It is this record which is undoubtedly correct that makes me question the marriage in 1746. Why?, because until 1752 the calendar year ran from Lady Day (25 March) to Lady Day. If this marriage entry is correct then it would mean that Alexander and Margaret married 2 months after Robert was born. i.e. January 1746 came after November 1746, in today's terms this would be recognised as 1747. The baptism record clearly states Margaret is Alexander’s spouse, and as the Church was pretty fierce regarding illegitimacy at this time, I can only think it is the marriage record that has been incorrectly entered in the records.
Subsequent children that survived until adulthood were Jane, and the correspondents from 1771 concerning the mysterious contents of the monogrammed stocking, Jacobina in Edinburgh and Alexander, now residing with his Uncle George at Loanend to further his education. At the time of his birth and baptism, (the same day) on the 5th February 1758 the family are living in the Tollbooth Kirk parish in the 'Old Town' of Edinburgh. The lives of these siblings would prove most eventful indeed. Fortunes gained and fortunes lost, heroism and lunacy, love and loss, rumours of south sea cannibals and the displacement of orphans, but for those stories dear reader, you will need to tune in next time.
The letters and papers referred to in this article were in the possession of the Smith family and were deposited with the Northumberland Record Office under the reference NRO.1955/A. They are now held within the Archives at Berwick. Other information has been gleaned from the research originally under-taken by George Aynsley-Smith when assisting John Crawford Hodgson in the compilation of ancestral trees of Northumbrian families. This work was continued, transcribed and updated by his son Philip, whose extensive family archive is currently in my care. Needless to say all the dates appearing above have been verified and in some cases corrected by myself. However reliable your source it is always worth undertaking your own research!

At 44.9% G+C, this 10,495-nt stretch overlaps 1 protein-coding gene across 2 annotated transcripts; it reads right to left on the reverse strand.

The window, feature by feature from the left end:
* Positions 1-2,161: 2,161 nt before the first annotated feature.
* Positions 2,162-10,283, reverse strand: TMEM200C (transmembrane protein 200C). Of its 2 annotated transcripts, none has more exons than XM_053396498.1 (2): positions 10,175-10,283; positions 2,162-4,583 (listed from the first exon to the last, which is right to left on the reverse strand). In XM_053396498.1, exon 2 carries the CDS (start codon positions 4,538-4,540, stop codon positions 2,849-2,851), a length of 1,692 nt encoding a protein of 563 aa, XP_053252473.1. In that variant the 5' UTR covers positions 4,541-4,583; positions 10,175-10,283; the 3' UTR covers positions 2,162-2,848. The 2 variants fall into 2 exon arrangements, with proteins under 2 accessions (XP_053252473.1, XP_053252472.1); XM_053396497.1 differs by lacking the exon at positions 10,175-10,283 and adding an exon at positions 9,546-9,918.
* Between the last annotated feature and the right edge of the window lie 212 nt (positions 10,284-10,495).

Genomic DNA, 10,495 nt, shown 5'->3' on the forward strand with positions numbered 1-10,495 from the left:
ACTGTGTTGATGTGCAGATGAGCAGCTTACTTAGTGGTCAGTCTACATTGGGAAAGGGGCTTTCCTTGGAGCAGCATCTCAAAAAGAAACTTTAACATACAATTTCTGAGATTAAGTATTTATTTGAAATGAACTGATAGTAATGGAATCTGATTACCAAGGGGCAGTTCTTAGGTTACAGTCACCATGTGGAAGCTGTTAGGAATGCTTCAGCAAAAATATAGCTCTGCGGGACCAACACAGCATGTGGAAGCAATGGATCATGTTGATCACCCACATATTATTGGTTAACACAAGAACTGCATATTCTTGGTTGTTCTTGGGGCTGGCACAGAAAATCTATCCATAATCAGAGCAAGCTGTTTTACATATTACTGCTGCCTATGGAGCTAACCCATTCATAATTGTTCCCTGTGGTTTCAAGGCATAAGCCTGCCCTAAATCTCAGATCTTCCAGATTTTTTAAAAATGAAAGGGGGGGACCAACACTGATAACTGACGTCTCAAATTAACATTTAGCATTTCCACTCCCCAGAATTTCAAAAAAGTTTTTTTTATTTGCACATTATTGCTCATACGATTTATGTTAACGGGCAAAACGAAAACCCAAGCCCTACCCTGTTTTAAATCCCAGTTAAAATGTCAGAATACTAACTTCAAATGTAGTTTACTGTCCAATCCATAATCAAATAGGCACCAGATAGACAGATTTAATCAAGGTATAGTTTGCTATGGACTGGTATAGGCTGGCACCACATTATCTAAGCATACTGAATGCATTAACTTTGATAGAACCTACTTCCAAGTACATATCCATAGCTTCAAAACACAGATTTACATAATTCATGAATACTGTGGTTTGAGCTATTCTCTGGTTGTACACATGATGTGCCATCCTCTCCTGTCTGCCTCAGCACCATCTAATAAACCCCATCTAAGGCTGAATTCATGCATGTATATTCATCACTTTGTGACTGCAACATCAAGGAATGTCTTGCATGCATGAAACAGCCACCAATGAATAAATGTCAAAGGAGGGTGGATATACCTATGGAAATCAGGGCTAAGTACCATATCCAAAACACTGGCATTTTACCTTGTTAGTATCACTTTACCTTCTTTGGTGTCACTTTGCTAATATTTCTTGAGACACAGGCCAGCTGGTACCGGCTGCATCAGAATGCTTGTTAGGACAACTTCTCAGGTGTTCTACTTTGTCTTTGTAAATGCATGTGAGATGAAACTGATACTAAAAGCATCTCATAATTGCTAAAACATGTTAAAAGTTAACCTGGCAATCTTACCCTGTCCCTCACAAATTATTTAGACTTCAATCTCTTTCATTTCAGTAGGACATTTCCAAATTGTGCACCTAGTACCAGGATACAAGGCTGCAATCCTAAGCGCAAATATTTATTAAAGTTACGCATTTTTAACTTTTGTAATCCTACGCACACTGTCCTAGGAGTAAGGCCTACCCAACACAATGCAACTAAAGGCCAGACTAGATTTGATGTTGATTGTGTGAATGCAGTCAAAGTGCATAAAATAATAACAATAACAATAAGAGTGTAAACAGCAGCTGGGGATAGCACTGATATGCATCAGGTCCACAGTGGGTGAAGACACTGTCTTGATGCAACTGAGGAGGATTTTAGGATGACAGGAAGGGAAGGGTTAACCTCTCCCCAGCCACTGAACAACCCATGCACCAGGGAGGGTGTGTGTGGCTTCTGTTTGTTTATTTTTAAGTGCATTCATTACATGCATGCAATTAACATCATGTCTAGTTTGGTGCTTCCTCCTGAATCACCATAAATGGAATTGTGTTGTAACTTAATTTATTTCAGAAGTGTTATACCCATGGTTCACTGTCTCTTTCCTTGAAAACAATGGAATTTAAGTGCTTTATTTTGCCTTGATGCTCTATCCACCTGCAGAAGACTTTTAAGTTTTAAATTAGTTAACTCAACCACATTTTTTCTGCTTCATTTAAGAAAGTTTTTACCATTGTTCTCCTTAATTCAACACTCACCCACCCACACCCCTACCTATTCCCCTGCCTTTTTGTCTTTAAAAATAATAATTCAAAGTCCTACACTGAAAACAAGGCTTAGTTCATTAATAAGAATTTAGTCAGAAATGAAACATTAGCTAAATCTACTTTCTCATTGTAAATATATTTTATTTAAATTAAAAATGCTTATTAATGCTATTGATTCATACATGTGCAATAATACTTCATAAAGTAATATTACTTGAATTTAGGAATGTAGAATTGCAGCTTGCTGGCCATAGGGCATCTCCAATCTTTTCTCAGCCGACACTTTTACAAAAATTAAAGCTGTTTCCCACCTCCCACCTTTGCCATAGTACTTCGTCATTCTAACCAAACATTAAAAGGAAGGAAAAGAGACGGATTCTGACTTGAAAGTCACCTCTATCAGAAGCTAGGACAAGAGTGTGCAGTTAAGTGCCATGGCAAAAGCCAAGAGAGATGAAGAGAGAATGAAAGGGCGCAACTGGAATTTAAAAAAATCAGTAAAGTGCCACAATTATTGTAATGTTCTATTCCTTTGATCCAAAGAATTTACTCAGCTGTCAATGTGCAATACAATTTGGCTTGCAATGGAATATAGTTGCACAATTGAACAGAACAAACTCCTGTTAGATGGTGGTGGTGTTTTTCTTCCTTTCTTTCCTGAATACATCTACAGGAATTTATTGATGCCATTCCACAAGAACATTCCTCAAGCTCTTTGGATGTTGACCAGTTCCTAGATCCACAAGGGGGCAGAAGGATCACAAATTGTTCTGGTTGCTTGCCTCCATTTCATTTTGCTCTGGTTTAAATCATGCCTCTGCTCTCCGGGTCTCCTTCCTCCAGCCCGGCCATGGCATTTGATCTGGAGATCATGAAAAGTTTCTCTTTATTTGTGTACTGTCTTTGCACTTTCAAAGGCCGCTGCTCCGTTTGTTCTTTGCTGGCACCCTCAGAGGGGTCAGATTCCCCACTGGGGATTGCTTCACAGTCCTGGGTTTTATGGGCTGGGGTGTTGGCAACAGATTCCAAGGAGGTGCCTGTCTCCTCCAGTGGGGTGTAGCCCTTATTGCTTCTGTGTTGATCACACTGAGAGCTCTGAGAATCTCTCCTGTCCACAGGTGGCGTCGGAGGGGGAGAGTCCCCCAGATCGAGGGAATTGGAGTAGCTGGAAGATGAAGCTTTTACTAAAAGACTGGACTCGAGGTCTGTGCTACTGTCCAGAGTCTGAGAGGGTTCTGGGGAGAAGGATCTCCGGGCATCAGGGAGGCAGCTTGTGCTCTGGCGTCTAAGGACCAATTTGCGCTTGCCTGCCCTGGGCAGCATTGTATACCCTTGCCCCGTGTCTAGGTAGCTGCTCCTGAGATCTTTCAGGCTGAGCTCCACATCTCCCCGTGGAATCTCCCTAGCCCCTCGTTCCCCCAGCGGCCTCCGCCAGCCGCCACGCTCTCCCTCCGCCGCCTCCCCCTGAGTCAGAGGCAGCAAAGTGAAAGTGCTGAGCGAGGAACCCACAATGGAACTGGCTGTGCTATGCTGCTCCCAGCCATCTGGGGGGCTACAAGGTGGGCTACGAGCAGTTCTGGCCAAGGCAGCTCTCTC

Barony Castle Hotel http://www.baronycastle.com/hotel/the-history-of-barony-castle/
Red Book of Scotland http://www.redbookofscotland.net/database/
Scotlands People http://www.scotlandspeople.gov.uk/
Berwick Records Office http://www.experiencewoodhorn.com/berwick-record/
The Rise of Edinburgh http://www.bbc.co.uk/history/british/civil_war_revolution/scotland_edinburgh_01.shtml
A History of the Murrays of Blackbarony, supplied by the Barony Hotel
The Scottish Middle March, 1573-1625: Power, Kinship, Allegiance By Anna Groundwater
Tracing Your Edinburgh Ancestors: A Guide for Family and Local historians By Alan Stewart